In Krasnodar, for example, people would refuse to work for such low salaries, but in Crimea people willingly sign up. Other private companies pay similar wages with about 10,000–12,000 roubles plus bonuses, but pay is rarely more than this. It turns out that the promised Russian paradise is the same $300 a month which people used to get under Ukraine. Because of these low wages, even the Moscow officials whom the Kremlin is so eager to introduce into the Crimean system at the level of deputy minister (to control the flow of funds) refuse to go to Crimea.

In fact, a history that is painfully familiar to many subsidised regions is repeating itself in Crimea. Relatively high wages for relatively little work in government bodies (compared to the private sector) puts people off going into business. Now everybody’s goal is to find a cushy job working for the state. Of course, this has not only come about through increases in the salaries of the pro-government electorate, but also through Moscow’s inability to increase wages across the board in a region which is unattractive to investors and large companies.

Ivan, one of my former colleagues, who started to work in the air-conditioning business in Crimea, says that in two years of work on the de facto Russian peninsula, sales have fallen, but the price has gone up, so company profits have remained stable. The state of Ivan’s company is not particularly indicative of regional trends, because in most cases companies with some relation to tourism have been suffering losses. And this is normal. If you run a small hotel, part of your profits goes towards buying air-conditioning, plumbing, and electrical equipment for the rooms. The more tourists you have, the more you have to spend on these things. When the flow of tourists slows, sales figures in related areas drop, which leads many companies to go bust.

Economic hybrids in a transitioning state

Today, the situation is rather strange. Most of the main Ukrainian companies have officially left Crimea, but the big Russian players have not yet appeared on the scene, creating an economic limbo where companies are caught between Russian and Ukrainian legislation and practices. This economic limbo has been productive of various economic hybrids.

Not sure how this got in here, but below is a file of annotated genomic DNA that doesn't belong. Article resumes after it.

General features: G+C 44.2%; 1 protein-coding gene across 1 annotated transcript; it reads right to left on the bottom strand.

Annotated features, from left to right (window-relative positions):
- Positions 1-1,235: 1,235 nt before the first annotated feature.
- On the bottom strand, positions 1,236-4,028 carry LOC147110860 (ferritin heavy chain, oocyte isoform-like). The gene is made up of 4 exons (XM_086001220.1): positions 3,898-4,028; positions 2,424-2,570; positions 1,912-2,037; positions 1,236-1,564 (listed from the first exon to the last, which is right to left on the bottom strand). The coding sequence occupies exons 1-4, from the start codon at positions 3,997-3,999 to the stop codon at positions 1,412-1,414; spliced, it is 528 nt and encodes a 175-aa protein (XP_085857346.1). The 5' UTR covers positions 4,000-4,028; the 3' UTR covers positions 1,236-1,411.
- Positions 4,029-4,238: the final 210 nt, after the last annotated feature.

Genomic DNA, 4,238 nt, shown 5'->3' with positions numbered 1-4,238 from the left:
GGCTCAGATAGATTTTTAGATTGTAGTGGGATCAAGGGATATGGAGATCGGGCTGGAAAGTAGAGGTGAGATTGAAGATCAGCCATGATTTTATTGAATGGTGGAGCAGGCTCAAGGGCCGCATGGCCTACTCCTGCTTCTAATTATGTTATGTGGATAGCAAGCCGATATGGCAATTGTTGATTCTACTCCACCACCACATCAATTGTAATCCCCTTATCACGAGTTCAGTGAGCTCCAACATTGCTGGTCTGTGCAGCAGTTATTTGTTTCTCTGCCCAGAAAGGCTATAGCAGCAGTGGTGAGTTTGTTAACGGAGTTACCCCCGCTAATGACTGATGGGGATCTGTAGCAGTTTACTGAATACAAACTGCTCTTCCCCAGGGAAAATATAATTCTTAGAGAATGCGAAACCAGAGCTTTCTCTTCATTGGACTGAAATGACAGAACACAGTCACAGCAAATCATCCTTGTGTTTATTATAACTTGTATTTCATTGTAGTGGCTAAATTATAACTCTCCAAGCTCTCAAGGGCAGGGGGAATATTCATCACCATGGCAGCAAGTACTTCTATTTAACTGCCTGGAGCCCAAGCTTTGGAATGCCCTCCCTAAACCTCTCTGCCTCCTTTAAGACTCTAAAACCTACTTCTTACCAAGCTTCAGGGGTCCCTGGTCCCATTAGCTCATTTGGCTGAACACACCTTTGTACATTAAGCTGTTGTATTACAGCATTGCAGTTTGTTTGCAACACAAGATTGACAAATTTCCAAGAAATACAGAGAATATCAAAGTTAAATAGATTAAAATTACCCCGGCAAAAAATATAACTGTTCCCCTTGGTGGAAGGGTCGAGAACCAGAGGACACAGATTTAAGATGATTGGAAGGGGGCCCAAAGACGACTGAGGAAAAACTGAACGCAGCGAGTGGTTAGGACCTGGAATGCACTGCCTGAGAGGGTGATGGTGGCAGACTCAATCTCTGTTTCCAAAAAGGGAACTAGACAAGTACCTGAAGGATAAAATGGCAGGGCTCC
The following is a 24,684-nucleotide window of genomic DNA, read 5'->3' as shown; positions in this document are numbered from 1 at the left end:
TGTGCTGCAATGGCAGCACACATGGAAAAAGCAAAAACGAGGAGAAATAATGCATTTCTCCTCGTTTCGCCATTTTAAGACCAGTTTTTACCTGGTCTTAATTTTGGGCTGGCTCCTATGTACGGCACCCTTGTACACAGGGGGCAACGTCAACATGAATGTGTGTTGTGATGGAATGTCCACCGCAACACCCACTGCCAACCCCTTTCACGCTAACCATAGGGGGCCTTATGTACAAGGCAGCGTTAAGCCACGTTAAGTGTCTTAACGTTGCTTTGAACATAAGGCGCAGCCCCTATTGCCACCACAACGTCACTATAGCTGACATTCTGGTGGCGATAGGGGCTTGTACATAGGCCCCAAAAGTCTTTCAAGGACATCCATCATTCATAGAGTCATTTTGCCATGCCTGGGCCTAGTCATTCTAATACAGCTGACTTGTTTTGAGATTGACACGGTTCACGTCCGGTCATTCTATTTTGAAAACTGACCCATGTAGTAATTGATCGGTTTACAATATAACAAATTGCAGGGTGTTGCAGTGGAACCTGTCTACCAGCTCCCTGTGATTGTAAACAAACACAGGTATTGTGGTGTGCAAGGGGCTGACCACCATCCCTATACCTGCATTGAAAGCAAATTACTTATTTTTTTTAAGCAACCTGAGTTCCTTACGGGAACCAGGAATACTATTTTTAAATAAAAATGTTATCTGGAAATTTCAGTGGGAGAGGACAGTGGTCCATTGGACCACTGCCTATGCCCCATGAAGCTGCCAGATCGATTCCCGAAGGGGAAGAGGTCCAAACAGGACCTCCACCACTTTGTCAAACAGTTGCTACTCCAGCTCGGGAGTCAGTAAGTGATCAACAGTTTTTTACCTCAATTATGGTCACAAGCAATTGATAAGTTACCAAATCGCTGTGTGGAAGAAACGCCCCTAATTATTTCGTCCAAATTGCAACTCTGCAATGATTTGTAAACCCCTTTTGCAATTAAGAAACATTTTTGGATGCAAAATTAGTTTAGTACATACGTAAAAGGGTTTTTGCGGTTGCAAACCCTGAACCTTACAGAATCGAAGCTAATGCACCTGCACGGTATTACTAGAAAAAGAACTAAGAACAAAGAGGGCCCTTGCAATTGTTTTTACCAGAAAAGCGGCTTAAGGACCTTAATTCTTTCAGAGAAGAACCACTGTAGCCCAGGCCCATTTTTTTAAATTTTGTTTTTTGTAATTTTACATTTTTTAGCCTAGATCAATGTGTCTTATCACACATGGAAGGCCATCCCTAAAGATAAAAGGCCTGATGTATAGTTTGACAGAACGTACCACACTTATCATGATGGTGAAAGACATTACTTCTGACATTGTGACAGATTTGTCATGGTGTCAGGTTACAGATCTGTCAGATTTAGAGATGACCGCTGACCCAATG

Many local Ukrainian companies have re-registered under Russian law and pay taxes to Moscow, but remain the subject of their Kyiv offices. Essentially, they are trying to have their cake and eat it – maintaining the status of a legal entity in Ukraine (which exempts them from the need to pay tax according to the law on the free economic zone) while at the same time receiving their registration in Russia. Russian companies, on the other hand, are doing everything possible to hide any relationship with Crimea. They do not want to be seen to be formally present in Crimea for fear of sanctions and reputational damage, and so are ready to deny any links to the peninsula.

McDonald’s was the first major international company to announce its closure on the peninsula (in Simferopol, Sevastopol, and Yalta) after the March 2014 referendum. Its empty and abandoned store still sits opposite Simferopol’s deserted station, and is patrolled by a single security guard.

In April 2014, Ukrainian banks began to hastily pack up and leave, and by May their activities had ceased completely. PrivatBank, owned by oligarch and former governor of Dnipropetrovsk, Ihor Kolomoisky, was the first to leaveafter his property in Crimea was nationalised. Withdrawals from the bank’s accounts were limited at first and then completely stopped. Over 20 banks followedsuit, packing up their operations on the peninsula, though most of them continue to serve Crimeans from the mainland.